Now consider the case where games may be drawn. Color the leaf nodes gray if they are draws. Then color the rest of the nodes as before, coloring each node with the best outcome that can be obtained by the player who has the move at that node: if a node represents a position where Black has the next move, color it black if it has a black child, gray if it has a gray child and no black children, or white if it has all white children. Do the opposite for nodes where White has the move. Now the root node is colored either white, if White can force a win; black, if Black can force a win, or gray, if neither player can force a win. The strategy is as before. Say you're White. If the current node is white, your strategy is to move to another white node, and you can guarantee that all positions will be white until you reach the end of the game and win. Otherwise, if the current node is gray, you should move to another gray node, and similarly all positions will be gray to the end of the game. And if the current position is black, you have no good strategy because all your moves are to black nodes, and the Black player can keep the position on a black node until the end of a game when she wins.

share|cite|improve this answer

I think this can be proved directly from the definition.

If the player who goes first(say it is A, the other player is B) has a winning strategy, this means: There exists a first move such that no matter what move does B do next, A can find a move such that no matter what move does B do next, A can find a move such that...A can find a move and win. So if A does not have a winning strategy, it means: For any first move, B can find a move such that for any move A does next, B can find a move such that for any move A does next,..., B can find a move such that for any move A does next, B wins. which means B has a winning strategy. And suppose B has a winning strategy we can similarly do this.

So there exists a winning strategy.

I think this can be written in a more concise recursive form, but don't know how to...

share|cite|improve this answer

I think you can prove it only if the game is discrete-time two-player game. Let me give some code which will be in the Haskell language; without draws the relevant data structure is:

type Player = Int
data GameState meta = Win meta Player | AtBat meta Player [GameState] 

meta :: GameState m -> m
meta (Win m p) = m
meta (AtBat m p cs) = m

The player-at-bat is allowed to choose which game state they want to descend into, which is ultimately described by metadata, plus information about the player who plays next, plus a list of the moves that they can make.

We add some metadata to this graph about winning states:

data WinStatus other_metadata = Indeterminate other_metadata 
                              | SureWinFor Player other_metadata

is_indeterminate (Indeterminate _) = True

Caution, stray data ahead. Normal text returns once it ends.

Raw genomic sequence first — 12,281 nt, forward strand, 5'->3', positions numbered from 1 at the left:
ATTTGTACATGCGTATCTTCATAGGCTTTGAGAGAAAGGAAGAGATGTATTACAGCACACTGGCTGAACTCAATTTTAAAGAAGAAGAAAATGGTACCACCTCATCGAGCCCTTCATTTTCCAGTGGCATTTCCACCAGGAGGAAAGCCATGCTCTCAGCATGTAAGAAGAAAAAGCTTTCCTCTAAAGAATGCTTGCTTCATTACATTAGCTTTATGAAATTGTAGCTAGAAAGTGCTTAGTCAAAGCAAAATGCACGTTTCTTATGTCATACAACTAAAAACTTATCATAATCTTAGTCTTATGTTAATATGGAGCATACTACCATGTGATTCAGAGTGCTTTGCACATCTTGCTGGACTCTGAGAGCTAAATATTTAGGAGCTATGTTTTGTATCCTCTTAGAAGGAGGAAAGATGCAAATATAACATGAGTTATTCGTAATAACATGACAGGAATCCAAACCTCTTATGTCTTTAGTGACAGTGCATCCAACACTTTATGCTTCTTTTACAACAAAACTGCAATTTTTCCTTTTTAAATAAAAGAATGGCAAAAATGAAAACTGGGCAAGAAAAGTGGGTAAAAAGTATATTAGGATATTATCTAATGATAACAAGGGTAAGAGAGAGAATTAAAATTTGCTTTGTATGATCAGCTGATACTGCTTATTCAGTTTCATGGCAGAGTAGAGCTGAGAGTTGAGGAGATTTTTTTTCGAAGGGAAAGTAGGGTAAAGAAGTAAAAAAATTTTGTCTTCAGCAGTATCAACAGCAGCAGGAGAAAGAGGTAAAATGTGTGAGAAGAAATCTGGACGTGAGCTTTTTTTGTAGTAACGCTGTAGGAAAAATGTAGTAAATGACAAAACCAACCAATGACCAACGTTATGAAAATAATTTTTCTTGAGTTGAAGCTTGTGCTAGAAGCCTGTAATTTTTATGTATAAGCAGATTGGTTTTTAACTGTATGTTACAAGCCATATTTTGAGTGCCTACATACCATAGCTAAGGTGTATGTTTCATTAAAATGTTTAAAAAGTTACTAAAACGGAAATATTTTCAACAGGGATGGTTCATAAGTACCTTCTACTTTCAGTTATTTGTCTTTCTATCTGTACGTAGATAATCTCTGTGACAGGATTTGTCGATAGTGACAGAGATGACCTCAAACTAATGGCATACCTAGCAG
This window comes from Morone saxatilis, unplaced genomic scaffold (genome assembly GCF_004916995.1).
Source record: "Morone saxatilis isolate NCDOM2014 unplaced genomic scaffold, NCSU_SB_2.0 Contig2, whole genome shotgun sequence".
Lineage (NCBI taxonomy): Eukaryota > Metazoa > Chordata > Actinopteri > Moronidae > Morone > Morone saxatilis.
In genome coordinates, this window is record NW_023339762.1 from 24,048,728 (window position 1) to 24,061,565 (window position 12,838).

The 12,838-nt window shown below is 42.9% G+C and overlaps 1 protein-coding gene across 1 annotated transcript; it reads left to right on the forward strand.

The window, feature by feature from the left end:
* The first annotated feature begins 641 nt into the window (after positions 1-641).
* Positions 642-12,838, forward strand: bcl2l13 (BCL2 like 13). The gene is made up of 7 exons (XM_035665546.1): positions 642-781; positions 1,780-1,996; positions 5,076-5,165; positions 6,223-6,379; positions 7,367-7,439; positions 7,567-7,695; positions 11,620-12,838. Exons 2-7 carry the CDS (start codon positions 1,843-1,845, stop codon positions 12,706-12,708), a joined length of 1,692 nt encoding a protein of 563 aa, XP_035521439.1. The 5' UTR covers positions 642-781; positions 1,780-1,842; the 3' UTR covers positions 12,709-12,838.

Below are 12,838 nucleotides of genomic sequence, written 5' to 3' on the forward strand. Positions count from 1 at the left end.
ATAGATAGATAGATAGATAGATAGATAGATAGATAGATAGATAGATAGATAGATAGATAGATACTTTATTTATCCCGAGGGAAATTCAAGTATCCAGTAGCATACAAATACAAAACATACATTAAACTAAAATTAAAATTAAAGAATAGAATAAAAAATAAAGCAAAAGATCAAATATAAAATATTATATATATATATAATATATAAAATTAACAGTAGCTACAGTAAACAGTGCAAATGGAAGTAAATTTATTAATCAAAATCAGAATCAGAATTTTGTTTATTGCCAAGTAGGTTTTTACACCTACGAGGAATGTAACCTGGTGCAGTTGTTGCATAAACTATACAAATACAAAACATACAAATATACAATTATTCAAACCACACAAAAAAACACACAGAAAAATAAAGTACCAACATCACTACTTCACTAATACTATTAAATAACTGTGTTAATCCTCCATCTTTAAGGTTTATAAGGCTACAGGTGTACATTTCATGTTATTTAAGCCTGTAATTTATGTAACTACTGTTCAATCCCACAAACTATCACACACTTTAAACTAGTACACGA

is_indeterminate (SureWinFor _ _) = False

and we start filling in other cells:

is_sure_win_for :: Player -> (WinStatus meta) -> Bool
is_sure_win_for p (SureWinFor p' _) = p == p'
is_sure_win_for _ (Indeterminate _) = False

who_wins_all :: [WinStatus meta] -> Maybe Player
who_wins_all (Indeterminate _ : cs) = Nothing
who_wins_all (SureWinFor p _ : cs) 
    | all (is_sure_win_for p) cs = Just p
    | otherwise = Nothing

winning_status :: GameState meta -> GameState (WinStatus meta)
winning_status (Win m p) = Win (SureWinFor p m) p 
winning_status (AtBat m p cs) = 
    let cs' = map (winning_status) cs
        metas = map meta cs' 
    in if any (is_sure_win_for p) metas 
         then AtBat (SureWinFor p m) p cs
         else case who_wins_all metas of
             Just p' -> AtBat (SureWinFor p' m) metas
             Nothing -> AtBat (Indeterminate m) metas

We have now solved the problem. So now comes the reasoning moment. We see that sometimes the Nothing from who_wins_all which causes an Indeterminate to exist is due to an Indeterminate in its argument. Let's call those the propagated indeterminates, and anything else the generated ones. Indeterminates are therefore only generated when simultaneously three things hold:

any (is_sure_win_for p) metas == False
who_wins_all metas == Nothing
any is_indeterminate metas == False

If it's a two-player game, then those are actually the only three options: either one of the elements is Indeterminate, one is a sure win for one player, or they're all sure wins for the other player.

share|cite|improve this answer

Suppose that the second person does not have a winning strategy, then the first person must have a move which does not lose. After two moves we cannot have a winning position for the second player. We are therefore back in a position where the second player does not have a winning strategy.

Since the game is finite and determinate, and we never reach a position which is a win for the second player, the first player must win.

share|cite|improve this answer

Your Answer


By posting your answer, you agree to the privacy policy and terms of service.

Not the answer you're looking for? Browse other questions tagged or ask your own question.